NEITHER to capability-based security,NOR to Protection Rings!
Capability Based Security are kinda software or program specific with a minimum implementation level(sudo and su don't share any capabilities and they have and are very far from the principal of least privilege!),whereas Protection Rings enforce everything right from the level of processor/CPU(sudo and su has nothing to do with processor or hierarchical architecture)!
Sudo is used to run a particular command with root permissions. The interesting thing is that when you use sudo for a particular command, system prompts you for current user’s password. Once you enter the password, the command runs with root privileges.
Su is used to switch to any user account. System prompts for password corresponding to the switched user. If su is used without any option, a switch to root user account is done. In this case, system prompts for root user’s password.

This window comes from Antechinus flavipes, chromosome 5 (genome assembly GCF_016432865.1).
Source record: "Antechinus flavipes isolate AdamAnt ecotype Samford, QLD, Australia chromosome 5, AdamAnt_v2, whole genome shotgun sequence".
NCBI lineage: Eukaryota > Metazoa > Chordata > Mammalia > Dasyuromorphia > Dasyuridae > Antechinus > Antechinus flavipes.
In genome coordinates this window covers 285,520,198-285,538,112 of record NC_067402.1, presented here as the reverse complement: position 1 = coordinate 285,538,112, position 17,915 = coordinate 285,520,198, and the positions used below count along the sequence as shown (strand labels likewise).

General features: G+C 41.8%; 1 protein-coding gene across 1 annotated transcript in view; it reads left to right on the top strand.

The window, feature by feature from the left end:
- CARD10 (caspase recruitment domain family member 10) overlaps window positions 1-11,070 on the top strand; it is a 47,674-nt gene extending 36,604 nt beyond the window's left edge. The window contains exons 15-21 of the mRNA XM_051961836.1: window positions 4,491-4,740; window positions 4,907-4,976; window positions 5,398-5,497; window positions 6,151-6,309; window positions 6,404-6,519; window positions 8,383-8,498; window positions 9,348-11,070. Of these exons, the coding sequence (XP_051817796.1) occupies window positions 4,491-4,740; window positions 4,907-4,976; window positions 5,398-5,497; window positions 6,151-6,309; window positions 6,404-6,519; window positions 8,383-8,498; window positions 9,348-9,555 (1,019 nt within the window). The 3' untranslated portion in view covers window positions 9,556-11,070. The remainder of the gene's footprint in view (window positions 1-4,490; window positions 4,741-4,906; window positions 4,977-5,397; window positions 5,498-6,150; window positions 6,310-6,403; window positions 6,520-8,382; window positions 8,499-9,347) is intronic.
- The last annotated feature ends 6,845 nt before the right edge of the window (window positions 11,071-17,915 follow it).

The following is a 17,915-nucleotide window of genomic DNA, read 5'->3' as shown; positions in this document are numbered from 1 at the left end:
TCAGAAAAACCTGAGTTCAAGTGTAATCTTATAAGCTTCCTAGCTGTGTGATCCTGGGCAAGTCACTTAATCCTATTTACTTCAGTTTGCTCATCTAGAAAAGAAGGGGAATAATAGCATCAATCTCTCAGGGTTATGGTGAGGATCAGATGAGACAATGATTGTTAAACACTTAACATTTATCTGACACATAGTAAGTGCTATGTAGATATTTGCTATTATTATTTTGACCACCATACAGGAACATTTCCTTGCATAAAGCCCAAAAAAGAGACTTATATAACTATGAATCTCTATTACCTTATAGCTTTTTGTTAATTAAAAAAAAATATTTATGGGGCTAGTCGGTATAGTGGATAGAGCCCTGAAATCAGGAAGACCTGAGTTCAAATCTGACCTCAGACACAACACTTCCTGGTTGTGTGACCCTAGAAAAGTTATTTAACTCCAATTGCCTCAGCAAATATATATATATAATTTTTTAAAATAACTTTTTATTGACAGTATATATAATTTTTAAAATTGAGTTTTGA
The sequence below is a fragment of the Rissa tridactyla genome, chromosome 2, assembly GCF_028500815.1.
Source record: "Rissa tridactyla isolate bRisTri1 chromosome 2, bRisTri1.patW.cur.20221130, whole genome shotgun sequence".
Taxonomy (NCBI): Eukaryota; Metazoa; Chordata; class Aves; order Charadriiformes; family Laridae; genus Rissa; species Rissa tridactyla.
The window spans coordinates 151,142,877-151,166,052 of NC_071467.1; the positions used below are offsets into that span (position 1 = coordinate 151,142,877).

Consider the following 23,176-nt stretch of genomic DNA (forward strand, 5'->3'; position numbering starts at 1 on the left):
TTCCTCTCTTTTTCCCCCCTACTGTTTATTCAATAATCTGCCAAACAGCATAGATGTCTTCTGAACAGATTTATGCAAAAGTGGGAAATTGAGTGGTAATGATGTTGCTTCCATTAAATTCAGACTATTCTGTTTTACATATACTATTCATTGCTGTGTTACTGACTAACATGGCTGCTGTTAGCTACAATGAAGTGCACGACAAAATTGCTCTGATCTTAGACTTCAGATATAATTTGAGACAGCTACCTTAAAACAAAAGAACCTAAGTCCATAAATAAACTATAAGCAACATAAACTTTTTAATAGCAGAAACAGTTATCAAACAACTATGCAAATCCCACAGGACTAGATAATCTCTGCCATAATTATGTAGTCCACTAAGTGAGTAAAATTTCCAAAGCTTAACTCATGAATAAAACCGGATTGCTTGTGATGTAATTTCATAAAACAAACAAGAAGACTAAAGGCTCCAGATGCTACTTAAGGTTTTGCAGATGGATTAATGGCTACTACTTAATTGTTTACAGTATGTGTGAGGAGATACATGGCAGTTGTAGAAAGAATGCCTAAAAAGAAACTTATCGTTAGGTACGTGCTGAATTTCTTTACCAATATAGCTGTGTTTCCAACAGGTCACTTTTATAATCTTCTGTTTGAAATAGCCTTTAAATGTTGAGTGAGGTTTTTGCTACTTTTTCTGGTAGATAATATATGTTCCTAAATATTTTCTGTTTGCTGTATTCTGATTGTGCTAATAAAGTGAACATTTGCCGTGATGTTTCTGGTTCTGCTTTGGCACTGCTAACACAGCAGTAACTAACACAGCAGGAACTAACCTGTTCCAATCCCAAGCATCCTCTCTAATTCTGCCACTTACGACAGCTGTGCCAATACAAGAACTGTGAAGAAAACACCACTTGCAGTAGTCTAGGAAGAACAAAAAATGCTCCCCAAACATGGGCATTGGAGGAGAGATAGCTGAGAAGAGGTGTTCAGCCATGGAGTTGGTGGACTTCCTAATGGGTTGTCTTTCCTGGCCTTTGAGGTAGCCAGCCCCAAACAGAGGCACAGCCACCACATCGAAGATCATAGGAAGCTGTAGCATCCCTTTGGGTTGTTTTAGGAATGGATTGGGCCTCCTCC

For example, when editing a system file, we usually need sudo or su to
temporarily switch to user root. Does this example belong to
capability-based security, or to protection rings?
We don't switch to user root, but, only our access/privilege to certain specifc actions are increased and run with root privileges. The process would still run under the same userspace,the only difference that the privilege has been granted that of root! Actually,all this accessibility things are mapped to
/etc/sudoers file where access to each of the task like executing certain applications, modifying system settings, etc... are listed for each sudoers. Not all users are kept in the sudoers list, there might be several users debarred of this for system security!
So whenever we execute
su, there does involve a system call to kernel, i.e.,
setuid() system call is invoked to Linux kernel and then the uid of the user is set to 0(that of root) and hence,prompt
# appears,the whole thing is getting done in the same user's userspace and user-mode and not in the root's userspace!!!